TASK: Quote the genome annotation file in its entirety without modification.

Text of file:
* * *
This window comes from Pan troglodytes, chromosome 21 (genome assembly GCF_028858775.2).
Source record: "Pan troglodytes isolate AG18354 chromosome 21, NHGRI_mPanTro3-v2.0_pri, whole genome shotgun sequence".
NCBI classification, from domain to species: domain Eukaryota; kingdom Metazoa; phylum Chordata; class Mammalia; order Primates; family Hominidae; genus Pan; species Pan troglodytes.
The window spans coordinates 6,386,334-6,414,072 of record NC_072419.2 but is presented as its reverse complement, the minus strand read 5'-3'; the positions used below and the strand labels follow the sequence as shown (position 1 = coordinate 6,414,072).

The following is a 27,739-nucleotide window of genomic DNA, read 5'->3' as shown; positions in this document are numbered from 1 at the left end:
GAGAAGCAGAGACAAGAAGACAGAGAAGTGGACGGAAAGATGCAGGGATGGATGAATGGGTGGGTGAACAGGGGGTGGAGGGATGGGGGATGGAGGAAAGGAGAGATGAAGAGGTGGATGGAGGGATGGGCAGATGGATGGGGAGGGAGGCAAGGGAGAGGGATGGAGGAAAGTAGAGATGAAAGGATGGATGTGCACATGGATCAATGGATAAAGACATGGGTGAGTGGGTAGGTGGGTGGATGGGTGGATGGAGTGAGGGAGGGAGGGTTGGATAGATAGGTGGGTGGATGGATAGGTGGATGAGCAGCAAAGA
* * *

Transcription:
This window comes from Pan troglodytes, chromosome 21 (genome assembly GCF_028858775.2).
Source record: "Pan troglodytes isolate AG18354 chromosome 21, NHGRI_mPanTro3-v2.0_pri, whole genome shotgun sequence".
NCBI classification, from domain to species: domain Eukaryota; kingdom Metazoa; phylum Chordata; class Mammalia; order Primates; family Hominidae; genus Pan; species Pan troglodytes.
The window spans coordinates 6,386,334-6,414,072 of record NC_072419.2 but is presented as its reverse complement, the minus strand read 5'-3'; the positions used below and the strand labels follow the sequence as shown (position 1 = coordinate 6,414,072).

The following is a 27,739-nucleotide window of genomic DNA, read 5'->3' as shown; positions in this document are numbered from 1 at the left end:
GAGAAGCAGAGACAAGAAGACAGAGAAGTGGACGGAAAGATGCAGGGATGGATGAATGGGTGGGTGAACAGGGGGTGGAGGGATGGGGGATGGAGGAAAGGAGAGATGAAGAGGTGGATGGAGGGATGGGCAGATGGATGGGGAGGGAGGCAAGGGAGAGGGATGGAGGAAAGTAGAGATGAAAGGATGGATGTGCACATGGATCAATGGATAAAGACATGGGTGAGTGGGTAGGTGGGTGGATGGGTGGATGGAGTGAGGGAGGGAGGGTTGGATAGATAGGTGGGTGGATGGATAGGTGGATGAGCAGCAAAGA